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From top: Taoiseach Enda Kenny speaking in Capitol Hill last Thursday; former High Court judge Bryan McMahon

You may recall how Taoiseach Enda Kenny gave a speech in the presence of US President Donald Trump at a Friends of Ireland lunch in Capitol Hill, Washington last Thursday, concerning the estimated 50,000 Irish who are living in the United States illegally.

The speech prompted an article in The New York Times headlined, ‘Irish Premier Uses St Patrick’s Day Ritual to Lecture Trump on Immigration’.

At the beginning of his speech, Mr Kenny mentioned that he would be presenting a miniature replica of Arrival, a bronze sculpture of a famine ship by John Behan, to Mr Trump.

In 2000, the then Fianna Fáil Taoiseach Bertie Ahern unveiled the original 26-foot by 26-foot Arrival at the UN headquarters in New York.

At the time, Mr Ahern said:

“This sculpture celebrates the Irish people who traveled the world in search of a new life and all the nations and countries which welcomed them and offered them a chance for that better life.”

During the speech, Mr Kenny said:

I haven’t had the opportunity to present you with a particular piece of sculpture which is entitled “Arrival,” by John Behan. It’s a miniature — but it’s quite large — of what stands at the United Nations in New York of the tale and the story and the history of Irish immigrants after the famine years.

… I just want to say, I had a very good meeting this morning with the Vice President and with General John Kelly. Sitting at the table, we were hosted by the Vice President in the traditional breakfast in the Naval Observatory. Didn’t get much chance to eat the breakfast, I have to say; it’s one of the difficulties in politics — it’s in front of you but you can’t get near it. We did discuss the question of immigration, which is so important to the fabric of our people. And I know that in this country, this is an issue that the administration and the President are reflecting upon. And that’s something that, again, we will work with you diligently in this regard in the two sectors that we used to have a facility for E3 visas for young people who want to come to America and to work here. We discussed that very constructively this morning.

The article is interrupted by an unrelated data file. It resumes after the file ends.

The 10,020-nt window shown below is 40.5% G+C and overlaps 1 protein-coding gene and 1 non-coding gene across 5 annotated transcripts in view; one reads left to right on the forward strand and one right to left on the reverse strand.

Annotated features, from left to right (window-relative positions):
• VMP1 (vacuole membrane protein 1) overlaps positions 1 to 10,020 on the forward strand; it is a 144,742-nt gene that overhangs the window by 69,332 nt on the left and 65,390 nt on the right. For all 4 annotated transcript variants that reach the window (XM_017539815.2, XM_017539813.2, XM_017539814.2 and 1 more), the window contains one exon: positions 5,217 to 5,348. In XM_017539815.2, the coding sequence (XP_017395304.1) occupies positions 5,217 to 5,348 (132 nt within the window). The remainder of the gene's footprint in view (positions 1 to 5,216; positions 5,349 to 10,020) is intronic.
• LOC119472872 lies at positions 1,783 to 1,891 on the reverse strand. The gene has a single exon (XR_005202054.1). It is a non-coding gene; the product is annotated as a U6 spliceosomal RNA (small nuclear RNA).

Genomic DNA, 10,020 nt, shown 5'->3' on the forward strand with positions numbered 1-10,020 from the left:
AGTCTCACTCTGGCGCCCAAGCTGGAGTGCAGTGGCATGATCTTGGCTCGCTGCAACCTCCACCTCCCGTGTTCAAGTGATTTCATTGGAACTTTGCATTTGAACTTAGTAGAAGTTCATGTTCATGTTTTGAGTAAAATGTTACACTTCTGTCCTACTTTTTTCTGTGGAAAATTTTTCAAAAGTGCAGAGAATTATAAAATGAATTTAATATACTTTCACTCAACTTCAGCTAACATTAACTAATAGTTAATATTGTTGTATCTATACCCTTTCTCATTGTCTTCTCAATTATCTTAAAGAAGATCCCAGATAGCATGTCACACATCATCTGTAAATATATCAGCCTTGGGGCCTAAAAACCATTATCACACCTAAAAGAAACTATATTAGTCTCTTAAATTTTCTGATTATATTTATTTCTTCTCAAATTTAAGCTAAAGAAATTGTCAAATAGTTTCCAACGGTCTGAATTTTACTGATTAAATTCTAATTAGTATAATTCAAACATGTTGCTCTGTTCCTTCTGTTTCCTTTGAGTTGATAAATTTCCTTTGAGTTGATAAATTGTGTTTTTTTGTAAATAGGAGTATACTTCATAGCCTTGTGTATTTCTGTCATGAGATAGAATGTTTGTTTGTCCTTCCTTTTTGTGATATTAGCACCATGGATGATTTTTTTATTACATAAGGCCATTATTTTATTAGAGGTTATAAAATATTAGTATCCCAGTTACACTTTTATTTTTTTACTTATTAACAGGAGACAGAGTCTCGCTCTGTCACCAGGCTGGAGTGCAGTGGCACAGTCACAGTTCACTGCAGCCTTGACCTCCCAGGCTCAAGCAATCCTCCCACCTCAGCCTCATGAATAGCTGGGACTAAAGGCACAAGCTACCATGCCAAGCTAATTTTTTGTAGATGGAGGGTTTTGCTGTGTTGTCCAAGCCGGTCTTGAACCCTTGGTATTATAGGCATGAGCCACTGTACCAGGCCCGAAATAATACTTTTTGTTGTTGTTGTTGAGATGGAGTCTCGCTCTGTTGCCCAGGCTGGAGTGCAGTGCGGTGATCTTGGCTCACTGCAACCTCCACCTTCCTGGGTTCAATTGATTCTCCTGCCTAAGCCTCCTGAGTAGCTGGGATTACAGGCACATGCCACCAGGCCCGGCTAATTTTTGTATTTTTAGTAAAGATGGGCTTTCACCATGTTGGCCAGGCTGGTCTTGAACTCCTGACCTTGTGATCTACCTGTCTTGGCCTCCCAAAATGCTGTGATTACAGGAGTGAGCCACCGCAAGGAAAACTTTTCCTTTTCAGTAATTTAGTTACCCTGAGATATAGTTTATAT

And secondly, as a part of the overall immigration reform that the Irish have contributed so much, it would be part of that. And we look forward to the works that will take place at the time ahead.

You might say that when Mike Pence’s grandfather landed here in Ellis Island in 1923, that the contribution had been made by so many Irish for so many years. It was in 1771 that the friendly Sons of St. Patrick were put together in Philadelphia, and one of their first honorary members was a young man called George Washington.

And seven years later, he handed the first commission to a naval officer called John Barry, who was co-founder of the American Navy. And he was joined later by John Holland, who designed the first submarine. And he was followed by Louis Brennan, from my hometown, who had a major impact on the navigation systems for torpedoes.

And so many others, from Henry Ford, through music and culture, and so many other areas, that 22 members of the American Presidents who sat in the White House had either Scots or Irish blood in them. And you follow in that line, sir. And I’d just like to say in finality, this is what I said to your predecessor on a number of occasions: We would like this to be sorted. It would remove a burden of so many people that they can stand out in the light and say, now I am free to contribute to America as I know I can. And that’s what people want.

I know you’ll reflect on this, but I’m always struck by the American National Anthem when it’s sung before the great occasions. And I suppose being an emotional Irishman, the hairs tingle at the back of your neck when you hear your own national anthem.